Question: What Are The Summer Job Prospects for Teens?

Jun 15, 2017
Employment, Research, Current Events, Audio Resource, Article

Answer: According to Marketplace, prospects are GOOD!

From Marketplace:

The U.S. unemployment rate stands at 4.3 percent, and the tight labor market is giving a bump to young people’s job prospects for the summer. Unemployment among 16- to 19-year-olds fell to 14.3 percent in May — its second-lowest reading since 2006 (it dipped to 13.7 percent in March). Teen unemployment hit a previous low of 12.3 percent in June 2000.

But even as the job situation improves, fewer young people are seeking work than in previous decades. And it is getting harder for teens to find the entry-level retail jobs that used to be a staple of summer employment.

Despite this improvement, looking at the longer arc of history, you see that a much lower percentage of teens work during the summer compared to 40 years ago (for the record, I spent 8 summers caddying at a local country club in the 80s):

In the 1970s, more than half of 16- to 19-year-olds were working or looking for work (labor-force participation peaked in 1978 at 58.5 percent, according to the Bureau of Labor Statistics). Today that percentage has fallen below 35 percent, in part because more young people are doing unpaid internships and studying during the summer. 

This  might seem timely for those of you still in school to have a discussion about summer jobs:

  • What are your plans for the summer?
  • For those working…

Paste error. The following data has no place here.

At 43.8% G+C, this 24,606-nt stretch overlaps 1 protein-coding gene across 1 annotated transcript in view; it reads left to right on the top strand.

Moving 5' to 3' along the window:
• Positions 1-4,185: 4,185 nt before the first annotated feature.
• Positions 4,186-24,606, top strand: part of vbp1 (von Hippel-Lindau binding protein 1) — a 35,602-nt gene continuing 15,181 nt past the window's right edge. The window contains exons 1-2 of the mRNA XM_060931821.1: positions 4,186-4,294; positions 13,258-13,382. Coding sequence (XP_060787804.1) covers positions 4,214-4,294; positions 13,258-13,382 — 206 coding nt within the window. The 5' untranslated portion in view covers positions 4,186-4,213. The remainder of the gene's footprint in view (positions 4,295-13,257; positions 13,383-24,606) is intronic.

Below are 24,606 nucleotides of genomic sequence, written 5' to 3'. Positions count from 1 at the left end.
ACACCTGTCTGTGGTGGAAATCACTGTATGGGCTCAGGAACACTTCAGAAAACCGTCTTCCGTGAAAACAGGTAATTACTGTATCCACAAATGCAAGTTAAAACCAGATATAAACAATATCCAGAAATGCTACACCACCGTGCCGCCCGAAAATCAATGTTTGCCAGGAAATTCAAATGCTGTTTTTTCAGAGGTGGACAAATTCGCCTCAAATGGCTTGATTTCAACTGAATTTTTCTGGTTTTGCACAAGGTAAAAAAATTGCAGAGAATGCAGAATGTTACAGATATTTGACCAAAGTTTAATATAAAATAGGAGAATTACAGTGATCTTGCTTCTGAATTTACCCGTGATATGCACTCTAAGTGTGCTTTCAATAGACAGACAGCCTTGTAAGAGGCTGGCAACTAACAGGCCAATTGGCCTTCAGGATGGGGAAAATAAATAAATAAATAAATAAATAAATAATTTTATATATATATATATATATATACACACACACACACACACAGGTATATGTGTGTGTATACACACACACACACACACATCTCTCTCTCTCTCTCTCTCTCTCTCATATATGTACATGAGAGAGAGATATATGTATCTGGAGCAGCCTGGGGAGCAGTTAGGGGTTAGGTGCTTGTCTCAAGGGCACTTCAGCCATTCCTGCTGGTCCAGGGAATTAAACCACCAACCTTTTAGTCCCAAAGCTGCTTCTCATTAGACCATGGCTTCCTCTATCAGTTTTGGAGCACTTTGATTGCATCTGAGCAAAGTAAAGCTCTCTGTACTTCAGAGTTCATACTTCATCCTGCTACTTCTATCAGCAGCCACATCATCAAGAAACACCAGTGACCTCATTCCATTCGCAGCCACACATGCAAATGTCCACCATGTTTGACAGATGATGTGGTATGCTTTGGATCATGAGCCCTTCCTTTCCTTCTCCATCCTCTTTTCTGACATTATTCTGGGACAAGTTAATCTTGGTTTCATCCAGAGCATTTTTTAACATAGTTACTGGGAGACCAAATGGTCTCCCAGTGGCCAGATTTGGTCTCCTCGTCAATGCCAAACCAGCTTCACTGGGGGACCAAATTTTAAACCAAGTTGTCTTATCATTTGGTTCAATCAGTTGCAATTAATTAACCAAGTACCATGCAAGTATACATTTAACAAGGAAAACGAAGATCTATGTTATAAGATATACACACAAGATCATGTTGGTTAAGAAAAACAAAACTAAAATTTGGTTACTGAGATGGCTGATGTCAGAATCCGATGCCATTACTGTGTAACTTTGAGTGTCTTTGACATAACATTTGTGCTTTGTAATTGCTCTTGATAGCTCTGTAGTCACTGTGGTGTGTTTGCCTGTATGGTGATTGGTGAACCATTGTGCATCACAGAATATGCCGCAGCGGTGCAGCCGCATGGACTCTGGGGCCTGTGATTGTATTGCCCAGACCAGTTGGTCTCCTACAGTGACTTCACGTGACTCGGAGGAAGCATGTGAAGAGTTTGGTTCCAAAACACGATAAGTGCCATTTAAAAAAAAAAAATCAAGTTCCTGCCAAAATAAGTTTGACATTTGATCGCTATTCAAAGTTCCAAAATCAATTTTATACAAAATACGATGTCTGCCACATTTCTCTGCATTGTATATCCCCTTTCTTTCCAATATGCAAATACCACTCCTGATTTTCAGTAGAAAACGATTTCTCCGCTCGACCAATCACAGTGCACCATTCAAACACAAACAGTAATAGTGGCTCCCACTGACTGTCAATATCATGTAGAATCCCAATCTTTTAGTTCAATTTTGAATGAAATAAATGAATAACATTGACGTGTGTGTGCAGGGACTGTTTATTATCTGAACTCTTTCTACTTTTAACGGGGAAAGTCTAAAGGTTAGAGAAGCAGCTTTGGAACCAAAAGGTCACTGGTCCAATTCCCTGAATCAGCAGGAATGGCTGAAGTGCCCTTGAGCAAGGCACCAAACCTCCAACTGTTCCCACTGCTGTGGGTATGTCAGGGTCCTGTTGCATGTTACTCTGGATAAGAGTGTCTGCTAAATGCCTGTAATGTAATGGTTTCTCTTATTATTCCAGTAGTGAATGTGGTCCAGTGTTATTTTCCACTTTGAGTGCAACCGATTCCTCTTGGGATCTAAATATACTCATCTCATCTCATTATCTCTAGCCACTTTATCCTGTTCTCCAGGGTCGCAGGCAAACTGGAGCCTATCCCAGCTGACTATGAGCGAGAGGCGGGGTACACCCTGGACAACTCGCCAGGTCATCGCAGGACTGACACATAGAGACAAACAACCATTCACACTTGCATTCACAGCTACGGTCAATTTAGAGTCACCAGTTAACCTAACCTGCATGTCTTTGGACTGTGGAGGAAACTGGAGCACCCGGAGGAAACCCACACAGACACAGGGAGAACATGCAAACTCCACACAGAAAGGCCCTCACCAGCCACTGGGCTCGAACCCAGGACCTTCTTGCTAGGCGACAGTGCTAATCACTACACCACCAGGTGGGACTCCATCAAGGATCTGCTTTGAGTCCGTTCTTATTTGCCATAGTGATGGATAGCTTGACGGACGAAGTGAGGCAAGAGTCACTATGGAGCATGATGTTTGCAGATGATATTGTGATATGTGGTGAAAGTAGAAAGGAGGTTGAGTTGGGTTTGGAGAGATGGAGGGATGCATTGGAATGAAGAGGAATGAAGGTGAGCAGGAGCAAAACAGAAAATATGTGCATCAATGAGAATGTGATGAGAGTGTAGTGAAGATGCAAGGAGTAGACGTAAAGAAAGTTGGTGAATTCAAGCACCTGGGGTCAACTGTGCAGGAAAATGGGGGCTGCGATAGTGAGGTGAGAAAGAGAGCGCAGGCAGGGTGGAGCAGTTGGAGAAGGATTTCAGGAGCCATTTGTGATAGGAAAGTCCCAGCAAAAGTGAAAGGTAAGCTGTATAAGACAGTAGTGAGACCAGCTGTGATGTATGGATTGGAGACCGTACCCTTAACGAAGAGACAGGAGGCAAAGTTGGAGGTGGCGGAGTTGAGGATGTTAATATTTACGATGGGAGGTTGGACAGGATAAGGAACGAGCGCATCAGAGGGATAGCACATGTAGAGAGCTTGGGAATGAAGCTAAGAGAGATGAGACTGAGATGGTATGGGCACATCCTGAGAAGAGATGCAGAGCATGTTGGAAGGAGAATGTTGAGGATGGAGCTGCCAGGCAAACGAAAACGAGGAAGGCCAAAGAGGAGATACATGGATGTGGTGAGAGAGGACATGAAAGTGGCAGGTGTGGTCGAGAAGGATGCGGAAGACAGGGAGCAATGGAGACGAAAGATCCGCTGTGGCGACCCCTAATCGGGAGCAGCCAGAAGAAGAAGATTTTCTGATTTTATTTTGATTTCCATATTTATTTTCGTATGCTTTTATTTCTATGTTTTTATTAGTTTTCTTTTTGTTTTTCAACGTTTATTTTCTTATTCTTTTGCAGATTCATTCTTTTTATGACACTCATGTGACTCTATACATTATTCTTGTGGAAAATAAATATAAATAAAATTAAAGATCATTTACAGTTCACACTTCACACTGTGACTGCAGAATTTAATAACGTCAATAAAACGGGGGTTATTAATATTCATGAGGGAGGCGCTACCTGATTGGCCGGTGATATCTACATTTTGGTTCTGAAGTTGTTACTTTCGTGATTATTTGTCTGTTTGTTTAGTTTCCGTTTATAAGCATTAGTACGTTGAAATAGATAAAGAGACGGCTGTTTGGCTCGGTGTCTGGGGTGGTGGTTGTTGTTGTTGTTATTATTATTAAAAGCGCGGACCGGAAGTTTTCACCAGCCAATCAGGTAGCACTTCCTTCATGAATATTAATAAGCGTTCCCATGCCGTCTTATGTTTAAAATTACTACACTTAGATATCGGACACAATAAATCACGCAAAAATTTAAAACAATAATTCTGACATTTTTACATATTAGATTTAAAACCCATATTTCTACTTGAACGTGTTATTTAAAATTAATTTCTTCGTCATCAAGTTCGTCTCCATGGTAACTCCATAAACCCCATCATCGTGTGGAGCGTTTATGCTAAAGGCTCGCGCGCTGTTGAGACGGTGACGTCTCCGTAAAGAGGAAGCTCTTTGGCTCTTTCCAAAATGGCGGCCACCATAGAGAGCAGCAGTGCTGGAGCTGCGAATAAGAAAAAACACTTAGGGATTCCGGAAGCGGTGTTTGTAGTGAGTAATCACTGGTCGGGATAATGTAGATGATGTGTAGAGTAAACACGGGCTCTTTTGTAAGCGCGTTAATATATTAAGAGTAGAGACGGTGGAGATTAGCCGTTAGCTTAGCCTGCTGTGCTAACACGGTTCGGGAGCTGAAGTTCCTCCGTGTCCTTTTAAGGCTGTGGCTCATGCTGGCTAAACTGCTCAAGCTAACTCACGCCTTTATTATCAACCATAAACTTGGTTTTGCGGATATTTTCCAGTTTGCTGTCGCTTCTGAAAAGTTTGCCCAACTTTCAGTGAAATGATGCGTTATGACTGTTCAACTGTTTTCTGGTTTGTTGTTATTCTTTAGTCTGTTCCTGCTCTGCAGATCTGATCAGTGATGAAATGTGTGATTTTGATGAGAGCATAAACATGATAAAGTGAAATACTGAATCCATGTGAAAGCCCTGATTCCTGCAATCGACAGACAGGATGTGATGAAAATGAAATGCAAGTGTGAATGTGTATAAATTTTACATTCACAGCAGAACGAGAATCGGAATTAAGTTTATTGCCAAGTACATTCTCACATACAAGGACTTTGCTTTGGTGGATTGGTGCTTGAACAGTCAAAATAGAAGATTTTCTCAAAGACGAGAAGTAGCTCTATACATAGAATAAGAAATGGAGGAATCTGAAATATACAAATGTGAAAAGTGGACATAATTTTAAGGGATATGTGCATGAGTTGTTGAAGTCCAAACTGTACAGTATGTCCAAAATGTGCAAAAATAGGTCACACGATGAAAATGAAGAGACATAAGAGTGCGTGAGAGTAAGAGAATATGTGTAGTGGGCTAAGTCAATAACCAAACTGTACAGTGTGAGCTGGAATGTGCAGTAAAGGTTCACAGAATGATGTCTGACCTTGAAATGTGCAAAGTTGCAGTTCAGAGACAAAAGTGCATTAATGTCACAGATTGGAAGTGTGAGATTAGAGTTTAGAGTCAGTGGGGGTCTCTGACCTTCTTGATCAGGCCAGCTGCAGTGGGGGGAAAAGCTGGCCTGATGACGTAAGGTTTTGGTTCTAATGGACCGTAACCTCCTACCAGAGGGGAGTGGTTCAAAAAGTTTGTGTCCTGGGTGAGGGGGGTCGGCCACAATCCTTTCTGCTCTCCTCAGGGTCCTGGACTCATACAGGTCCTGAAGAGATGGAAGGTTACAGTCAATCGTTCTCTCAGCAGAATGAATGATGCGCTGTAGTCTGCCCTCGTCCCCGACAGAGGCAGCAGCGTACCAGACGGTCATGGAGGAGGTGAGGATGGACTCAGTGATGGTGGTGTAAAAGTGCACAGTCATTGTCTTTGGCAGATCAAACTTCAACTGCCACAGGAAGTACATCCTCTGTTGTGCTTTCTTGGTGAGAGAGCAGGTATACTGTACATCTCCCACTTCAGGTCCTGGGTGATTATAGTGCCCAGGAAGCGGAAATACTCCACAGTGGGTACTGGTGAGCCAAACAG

• How did you get your job?
    • What do you hope to learn?
    • What do you think is important to succeed in this role?
    • What percentage of your paycheck are you hoping to save?
    • What do you think is valuable about work experience?
  • For those not working…
    • What are your plans for the summer?
    • Did you look for a job? If so, how did the process go?
    • What were the hurdles to finding a job in the area?
    • Do you plan to work in future years?



For those still looking for a job, it’s not too late! Check out NGPF’s Research Activity: Finding Job Openings

About the Author

Tim Ranzetta

Tim's saving habits started at seven when a neighbor with a broken hip gave him a dog walking job. Her recovery, which took almost a year, resulted in Tim getting to know the bank tellers quite well (and accumulating a savings account balance of over $300!). His recent entrepreneurial adventures have included driving a shredding truck, analyzing executive compensation packages for Fortune 500 companies and helping families make better college financing decisions. After volunteering in 2010 to create and teach a personal finance program at Eastside College Prep in East Palo Alto, Tim saw firsthand the impact of an engaging and activity-based curriculum, which inspired him to start a new non-profit, Next Gen Personal Finance.